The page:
Chronic Inflammation in the Elderly Predicts Disability and Early Death. Inflammation is a normal biologic response of the immune system to a number of different stimuli, including infections, allergens, and physical trauma. However, inflammation can become chronic and increase the onset and severity of a number of age-related disabilities and diseases. An indicator of this process is the elevation of a proinflammatory protein, interleukin-6 (IL-6), which plays a central role in inflammation and increases with age. High circulating levels of IL-6 may contribute to functional decline in old age and an increase is observed in such diverse conditions as depression, heart failure, and arthritis. One study of nearly 1,700 men and women, aged 70 or greater living in North Carolina, measured IL-6 levels against a standardized test for depression. After controlling for age, race, and gender, IL-6 levels remained the only biologic variable significantly associated with depression. In another study in men and women 71 years or older, participants with the highest levels of interleukin-6 were almost twice as likely to develop mobility-disability and were about twice as likely to die within 5 years of the beginning of the study. It is known that IL-6 stimulates the synthesis of C-reactive protein, an indicator of systemic inflammation. When levels of both IL-6 and C-reactive protein were elevated simultaneously, there was a 3-fold increased risk of mortality. Further studies are needed to improve our understanding of the complicated system of stimulus and response with regard to inflammation. These findings may broaden our understanding of the health correlates and consequences of chronic inflammation, as well as provide a new way to identify high-risk individuals to determine whether they would benefit from anti-inflammatory intervention.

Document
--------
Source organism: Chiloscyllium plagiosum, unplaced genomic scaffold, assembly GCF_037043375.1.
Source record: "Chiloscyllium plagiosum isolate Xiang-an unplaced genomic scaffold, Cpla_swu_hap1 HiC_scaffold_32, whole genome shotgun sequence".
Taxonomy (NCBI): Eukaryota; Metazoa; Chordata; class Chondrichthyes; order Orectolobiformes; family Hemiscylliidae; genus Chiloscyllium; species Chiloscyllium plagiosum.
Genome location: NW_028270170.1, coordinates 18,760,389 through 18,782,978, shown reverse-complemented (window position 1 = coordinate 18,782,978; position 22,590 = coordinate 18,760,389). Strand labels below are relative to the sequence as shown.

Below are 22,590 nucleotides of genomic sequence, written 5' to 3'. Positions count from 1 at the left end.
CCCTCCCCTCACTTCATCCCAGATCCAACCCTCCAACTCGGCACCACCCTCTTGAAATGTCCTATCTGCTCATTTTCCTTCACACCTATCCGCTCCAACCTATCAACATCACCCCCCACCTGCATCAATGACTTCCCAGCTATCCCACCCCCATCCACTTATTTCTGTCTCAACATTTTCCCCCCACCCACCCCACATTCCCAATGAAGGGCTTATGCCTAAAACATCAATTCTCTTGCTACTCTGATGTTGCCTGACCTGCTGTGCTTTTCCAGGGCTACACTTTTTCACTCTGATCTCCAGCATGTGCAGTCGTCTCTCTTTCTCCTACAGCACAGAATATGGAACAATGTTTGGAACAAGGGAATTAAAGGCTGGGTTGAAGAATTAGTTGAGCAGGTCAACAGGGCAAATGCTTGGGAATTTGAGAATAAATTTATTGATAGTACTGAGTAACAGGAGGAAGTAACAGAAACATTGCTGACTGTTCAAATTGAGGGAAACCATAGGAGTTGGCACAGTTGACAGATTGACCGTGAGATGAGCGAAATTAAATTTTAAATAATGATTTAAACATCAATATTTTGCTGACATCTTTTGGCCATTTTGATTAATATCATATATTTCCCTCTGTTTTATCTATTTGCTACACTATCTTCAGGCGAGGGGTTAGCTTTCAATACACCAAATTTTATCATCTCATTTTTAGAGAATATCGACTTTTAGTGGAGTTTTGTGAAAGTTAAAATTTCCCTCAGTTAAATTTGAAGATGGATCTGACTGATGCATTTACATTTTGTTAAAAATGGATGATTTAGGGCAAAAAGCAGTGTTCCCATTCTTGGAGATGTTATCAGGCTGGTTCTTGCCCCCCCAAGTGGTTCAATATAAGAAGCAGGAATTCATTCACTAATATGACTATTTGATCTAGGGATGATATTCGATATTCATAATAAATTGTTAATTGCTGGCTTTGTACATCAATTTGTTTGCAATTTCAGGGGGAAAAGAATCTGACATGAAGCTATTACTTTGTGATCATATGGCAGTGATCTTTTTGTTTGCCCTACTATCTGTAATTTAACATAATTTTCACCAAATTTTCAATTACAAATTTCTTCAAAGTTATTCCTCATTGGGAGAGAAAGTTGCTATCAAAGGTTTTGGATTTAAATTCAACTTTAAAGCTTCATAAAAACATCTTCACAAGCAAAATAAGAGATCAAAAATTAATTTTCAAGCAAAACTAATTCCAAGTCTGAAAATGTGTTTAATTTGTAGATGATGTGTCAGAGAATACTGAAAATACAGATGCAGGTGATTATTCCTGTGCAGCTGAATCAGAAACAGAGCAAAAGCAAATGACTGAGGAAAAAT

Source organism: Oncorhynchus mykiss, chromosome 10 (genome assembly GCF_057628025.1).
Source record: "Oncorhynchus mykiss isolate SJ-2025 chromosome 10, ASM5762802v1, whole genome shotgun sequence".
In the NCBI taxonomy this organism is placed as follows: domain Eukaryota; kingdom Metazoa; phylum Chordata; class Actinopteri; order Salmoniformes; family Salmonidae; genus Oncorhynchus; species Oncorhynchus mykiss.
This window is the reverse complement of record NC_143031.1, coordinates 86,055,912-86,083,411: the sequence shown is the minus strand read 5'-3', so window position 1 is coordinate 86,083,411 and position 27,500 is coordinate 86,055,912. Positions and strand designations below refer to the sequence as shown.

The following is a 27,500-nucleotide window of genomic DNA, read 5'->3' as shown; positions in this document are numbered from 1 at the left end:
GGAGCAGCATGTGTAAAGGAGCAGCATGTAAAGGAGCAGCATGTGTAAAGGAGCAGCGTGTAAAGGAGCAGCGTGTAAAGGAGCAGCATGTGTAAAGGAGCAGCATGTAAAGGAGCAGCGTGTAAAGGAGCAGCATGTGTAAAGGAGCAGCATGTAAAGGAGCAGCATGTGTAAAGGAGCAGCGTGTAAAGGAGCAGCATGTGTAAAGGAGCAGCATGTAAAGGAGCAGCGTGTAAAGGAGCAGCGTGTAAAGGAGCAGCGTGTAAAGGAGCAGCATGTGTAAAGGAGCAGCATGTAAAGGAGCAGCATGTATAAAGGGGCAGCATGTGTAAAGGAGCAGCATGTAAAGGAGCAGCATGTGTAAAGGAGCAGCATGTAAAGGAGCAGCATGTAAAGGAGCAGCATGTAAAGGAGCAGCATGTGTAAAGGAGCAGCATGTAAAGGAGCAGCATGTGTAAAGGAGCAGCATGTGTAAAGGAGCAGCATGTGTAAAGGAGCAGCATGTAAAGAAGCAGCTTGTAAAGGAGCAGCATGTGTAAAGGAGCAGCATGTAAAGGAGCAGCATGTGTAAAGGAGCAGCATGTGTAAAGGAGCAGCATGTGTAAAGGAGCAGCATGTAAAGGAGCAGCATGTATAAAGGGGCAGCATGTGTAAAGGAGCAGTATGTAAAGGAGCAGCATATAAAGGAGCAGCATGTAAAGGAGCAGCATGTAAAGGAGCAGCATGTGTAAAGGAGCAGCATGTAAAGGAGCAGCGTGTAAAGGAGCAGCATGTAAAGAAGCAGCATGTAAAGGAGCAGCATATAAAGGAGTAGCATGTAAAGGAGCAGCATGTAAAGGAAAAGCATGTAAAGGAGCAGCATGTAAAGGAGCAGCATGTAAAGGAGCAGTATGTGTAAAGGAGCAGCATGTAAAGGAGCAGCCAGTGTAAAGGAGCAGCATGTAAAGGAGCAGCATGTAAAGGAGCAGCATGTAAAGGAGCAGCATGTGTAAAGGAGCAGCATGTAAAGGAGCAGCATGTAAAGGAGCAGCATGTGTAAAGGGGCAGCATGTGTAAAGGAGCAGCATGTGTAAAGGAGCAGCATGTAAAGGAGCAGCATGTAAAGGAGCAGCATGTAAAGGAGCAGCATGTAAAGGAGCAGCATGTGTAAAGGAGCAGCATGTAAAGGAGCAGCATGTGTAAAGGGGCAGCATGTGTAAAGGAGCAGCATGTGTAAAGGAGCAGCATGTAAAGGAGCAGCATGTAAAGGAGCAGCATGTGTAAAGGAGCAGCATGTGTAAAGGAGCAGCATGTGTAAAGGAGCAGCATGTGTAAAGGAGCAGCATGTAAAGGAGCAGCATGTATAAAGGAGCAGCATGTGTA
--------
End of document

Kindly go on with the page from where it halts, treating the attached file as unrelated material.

Behavioral Training Is More Effective Than Drug Therapy for Urge Urinary Incontinence. Approximately 15 million Americans adults have urinary incontinence (UI) with associated health costs estimated in a range of $16–$26 billion dollars annually.6,7 Urinary incontinence is especially a problem for women. Nearly 40 percent of community dwelling women age 60 years and older suffer from some form of UI. While behavioral training and drug therapy have both been previously demonstrated to be effective treatments for urge urinary incontinence in older adults, drug therapy is commonly used as the first course of treatment. A recent clinical trial directly compared behavioral training (instrument-assisted pelvic muscle exercises to improve bladder control) to drug treatment for urge UI in older women and demonstrated that behavioral training was significantly more effective than drug therapy in reducing the episodes of accidental urine loss. Thus, behavioral training should be considered the first treatment option given the potential side effects of drug therapy, and to avoid further problems with drug interactions among older persons taking multiple medications.


  1. Inouye SK, Bogardus ST, Charpentier PA, Leo-Sumers L, Acampora D, Holford TR, Cooney LM. A Multicomponent Intervention to Prevent Delirium in Hospitalized Older Patients. NEJM 340:9; 669-676. March 1999.
  2. Fantl JA, Newman DK, Coiling J, et.al. Urinary Incontinence in Adults: Acute and Chronic Management, Rockville, MD: US Dept of Health and Human Services, Public Health Service, Agency for Health Care Policy and Research; 1996. Clinical Practice Guideline No. 2, 1996 Update, AHCPR publication No. 96-0682.
  3. Wagner TH, Hu TW. Economic Costs of Urinary Incontinence in 1995. Urology. 51:3;355-361. 1998.